Executives at U.S. truck manufacturers probably had a good laugh at Tesla's expense last night – the truck's design is bonkers for a production vehicle and the schadenfreude at Elon's failed glass strength demonstration must surely have tasted sweet. Today, though, they're all waking up to a world in which Elon Musk has entered their air space. He's thrown down an electric gauntlet and said, "Here, beat that." They may be laughing at the truck's looks, but they're not laughing at its ability to tow 14,000 pounds. They're not laughing at its sub-$40,000 starting price. They're not laughing at its 500-mile range. And they're not laughing at the fact they somehow have to develop a competitor to the Cybertruck that doesn't threaten sales of their own money-printing gas-powered pickups. It's a brave new world the day after this Cybertruck reveal, and for U.S. truck manufacturers, it's a little more uncertain.
Loser #3: Franz von Holzhausen
Franz von Holzhausen isn't a loser per se, but he didn't have a very good night last night. For one, he's the guy who shattered the Cybertruck's windows with a metal ball. More significant, though, is the fact that, as head of design at Tesla, his team's latest vehicle doesn't seem to be going over well with the masses.
The Cybertruck's all-angles appearance is unlike anything we've seen on a production vehicle – in fact, we're not even sure some of it is legal in the United States, in regards to regulations about things like headlight size and placement, sideview mirrors, etc. It's so out there we think most people are just having a hard time imagining ever wanting something that looks like that parked in their driveway.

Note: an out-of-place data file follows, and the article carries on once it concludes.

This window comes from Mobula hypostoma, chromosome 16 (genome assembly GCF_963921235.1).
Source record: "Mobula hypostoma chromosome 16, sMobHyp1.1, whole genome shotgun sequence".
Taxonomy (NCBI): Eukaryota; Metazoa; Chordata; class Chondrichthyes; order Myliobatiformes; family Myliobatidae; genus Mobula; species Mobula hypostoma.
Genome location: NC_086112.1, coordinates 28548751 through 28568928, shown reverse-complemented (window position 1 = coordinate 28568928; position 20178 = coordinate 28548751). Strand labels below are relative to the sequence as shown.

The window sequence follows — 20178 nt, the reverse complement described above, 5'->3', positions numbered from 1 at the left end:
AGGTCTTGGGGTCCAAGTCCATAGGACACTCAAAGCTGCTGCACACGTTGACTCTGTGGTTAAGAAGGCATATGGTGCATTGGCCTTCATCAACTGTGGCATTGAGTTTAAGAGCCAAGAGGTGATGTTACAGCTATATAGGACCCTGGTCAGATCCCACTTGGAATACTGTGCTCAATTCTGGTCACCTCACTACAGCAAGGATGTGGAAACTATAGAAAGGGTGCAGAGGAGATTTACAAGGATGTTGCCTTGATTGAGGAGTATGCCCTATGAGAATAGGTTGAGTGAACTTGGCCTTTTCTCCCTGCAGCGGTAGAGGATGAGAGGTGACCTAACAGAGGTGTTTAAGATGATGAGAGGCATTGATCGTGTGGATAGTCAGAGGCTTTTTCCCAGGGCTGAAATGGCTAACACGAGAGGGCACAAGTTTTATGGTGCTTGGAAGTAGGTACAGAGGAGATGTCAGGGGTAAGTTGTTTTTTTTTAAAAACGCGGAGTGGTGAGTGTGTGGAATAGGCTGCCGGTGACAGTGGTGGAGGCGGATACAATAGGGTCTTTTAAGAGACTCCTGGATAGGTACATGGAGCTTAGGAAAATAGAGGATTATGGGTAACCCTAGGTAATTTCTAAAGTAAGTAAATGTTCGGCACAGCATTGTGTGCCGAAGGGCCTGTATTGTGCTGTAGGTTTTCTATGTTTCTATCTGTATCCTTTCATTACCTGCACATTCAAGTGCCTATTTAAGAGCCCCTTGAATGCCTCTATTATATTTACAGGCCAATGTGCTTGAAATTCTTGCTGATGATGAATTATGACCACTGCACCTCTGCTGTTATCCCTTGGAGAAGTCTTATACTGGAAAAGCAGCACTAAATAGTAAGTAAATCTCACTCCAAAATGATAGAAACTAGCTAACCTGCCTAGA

Maybe von Holzhausen and his team was just executing Musk's vision for a truck the CEO has wanted to build ever since seeing Blade Runner in the theaters. Regardless, his name's now attached to the design, and we're not sure this is one he'll want to mention on his resume in the future.
Loser #4: Ford Mustang Mach-E
Poor Ford. The automaker had dominated the conversation this week after its debut on Sunday of the Mustang Mach-E, an all-electric crossover that's adopted Ford's pony car mantle to do battle with the Tesla Model Y. The Mach-E had a good four news cycles of coverage to itself that even lasted through a number of other interesting vehicle debuts at the L.A. Auto Show. In fact, we thought nothing could outdo the furious controversy caused by Ford deciding to use the Mustang name on a crossover. And then Elon said, "Hold my beer."
None of this takes away from the fact the Mach-E is a genuinely great effort by Ford to go toe-to-toe with Tesla in the EV marketplace, or that the furor of some Mustang enthusiasts over the car's name being used this way is real and won't go away because everyone's distracted. We think Ford, though, would've enjoyed a few more news cycles of the Mach-E being on everyone's mind before Tesla so effectively dropped a Cybertruck-sized bomb on the collective mindshare.
Loser #5: Tesla Enthusiasts
Being a fanboy can be hard sometimes, and Tesla doesn't make it easy. If the company isn't missing launch targets or delivering vehicles with panel gaps you could drive a Fiat through, it's debuting a pickup truck with a design only its mother (or in this case, father) could love.
Every devoted Tesla fan is asking him or herself right now, "Do I really like the Cybertruck's design, or am I obligated to defend it because I like the company so much?" Tesla has asked a lot of its fervent supporters, but asking them to argue the Cybertruck's beauty is a little unfair. Good luck, Tesla Nation.